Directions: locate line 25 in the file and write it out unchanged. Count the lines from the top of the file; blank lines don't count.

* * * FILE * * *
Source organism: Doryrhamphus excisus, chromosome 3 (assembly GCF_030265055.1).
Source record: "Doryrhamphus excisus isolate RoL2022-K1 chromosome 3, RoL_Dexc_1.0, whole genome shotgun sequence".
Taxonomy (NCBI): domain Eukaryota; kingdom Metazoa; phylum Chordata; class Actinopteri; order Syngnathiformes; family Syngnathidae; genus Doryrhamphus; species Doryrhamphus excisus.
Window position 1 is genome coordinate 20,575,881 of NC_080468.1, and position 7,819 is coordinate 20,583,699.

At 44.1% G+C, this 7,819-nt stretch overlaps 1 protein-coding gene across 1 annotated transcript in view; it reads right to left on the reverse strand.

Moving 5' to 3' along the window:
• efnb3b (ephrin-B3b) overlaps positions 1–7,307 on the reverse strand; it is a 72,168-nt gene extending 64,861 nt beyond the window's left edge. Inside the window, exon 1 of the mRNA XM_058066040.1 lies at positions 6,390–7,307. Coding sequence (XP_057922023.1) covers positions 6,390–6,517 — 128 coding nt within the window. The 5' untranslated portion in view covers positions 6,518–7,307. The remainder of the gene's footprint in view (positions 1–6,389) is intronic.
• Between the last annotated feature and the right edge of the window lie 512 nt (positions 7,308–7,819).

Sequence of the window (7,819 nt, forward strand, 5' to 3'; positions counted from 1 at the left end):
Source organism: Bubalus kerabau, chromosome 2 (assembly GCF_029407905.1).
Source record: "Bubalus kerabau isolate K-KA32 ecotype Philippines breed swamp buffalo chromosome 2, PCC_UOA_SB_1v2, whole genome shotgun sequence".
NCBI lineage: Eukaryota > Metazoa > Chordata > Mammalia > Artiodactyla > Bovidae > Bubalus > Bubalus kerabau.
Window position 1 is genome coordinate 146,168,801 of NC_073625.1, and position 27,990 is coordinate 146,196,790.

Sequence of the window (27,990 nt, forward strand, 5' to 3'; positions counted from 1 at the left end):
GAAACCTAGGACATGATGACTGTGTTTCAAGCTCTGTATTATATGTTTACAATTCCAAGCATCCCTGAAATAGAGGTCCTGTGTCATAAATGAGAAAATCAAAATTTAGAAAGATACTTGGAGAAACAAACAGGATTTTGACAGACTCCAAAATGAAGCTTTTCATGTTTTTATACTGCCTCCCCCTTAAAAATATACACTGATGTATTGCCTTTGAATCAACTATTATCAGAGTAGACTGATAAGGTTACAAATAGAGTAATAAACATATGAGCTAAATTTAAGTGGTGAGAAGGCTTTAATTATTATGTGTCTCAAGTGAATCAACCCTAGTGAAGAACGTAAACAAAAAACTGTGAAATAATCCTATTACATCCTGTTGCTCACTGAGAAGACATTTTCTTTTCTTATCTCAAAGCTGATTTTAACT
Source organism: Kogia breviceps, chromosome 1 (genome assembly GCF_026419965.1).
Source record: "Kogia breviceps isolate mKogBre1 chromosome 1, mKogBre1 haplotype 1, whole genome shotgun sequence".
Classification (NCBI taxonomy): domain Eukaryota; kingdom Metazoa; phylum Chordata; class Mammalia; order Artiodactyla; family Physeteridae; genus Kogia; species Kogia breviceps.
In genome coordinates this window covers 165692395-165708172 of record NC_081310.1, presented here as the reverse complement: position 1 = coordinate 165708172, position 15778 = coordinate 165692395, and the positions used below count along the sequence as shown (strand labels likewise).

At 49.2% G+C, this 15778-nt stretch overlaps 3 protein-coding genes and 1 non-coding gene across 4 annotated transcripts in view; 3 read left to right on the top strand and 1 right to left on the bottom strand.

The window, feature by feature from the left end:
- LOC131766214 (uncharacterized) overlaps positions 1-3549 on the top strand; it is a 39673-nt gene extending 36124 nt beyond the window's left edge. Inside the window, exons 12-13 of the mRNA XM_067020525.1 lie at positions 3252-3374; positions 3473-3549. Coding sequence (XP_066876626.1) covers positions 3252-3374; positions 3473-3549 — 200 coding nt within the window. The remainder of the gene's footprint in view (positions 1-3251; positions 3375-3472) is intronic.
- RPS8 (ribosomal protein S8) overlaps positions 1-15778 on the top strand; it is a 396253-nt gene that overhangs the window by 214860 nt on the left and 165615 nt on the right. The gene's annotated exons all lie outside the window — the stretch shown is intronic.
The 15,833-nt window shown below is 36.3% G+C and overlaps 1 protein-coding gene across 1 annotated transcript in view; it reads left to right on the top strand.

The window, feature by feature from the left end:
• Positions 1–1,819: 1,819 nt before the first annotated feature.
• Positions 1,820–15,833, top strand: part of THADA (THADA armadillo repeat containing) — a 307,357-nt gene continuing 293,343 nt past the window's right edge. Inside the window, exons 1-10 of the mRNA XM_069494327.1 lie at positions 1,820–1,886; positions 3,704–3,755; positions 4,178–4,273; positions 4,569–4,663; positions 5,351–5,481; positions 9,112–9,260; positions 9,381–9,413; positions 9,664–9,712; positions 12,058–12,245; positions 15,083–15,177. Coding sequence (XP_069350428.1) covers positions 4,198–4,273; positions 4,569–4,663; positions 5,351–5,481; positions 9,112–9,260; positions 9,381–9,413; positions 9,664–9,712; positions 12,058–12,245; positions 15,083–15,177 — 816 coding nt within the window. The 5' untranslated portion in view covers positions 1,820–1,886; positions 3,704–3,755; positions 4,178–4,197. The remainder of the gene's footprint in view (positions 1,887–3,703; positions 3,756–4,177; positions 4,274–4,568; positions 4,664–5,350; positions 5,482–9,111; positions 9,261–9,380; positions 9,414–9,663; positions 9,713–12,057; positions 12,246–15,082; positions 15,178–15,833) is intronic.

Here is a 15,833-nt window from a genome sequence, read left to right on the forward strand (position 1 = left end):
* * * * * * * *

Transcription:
The window, feature by feature from the left end: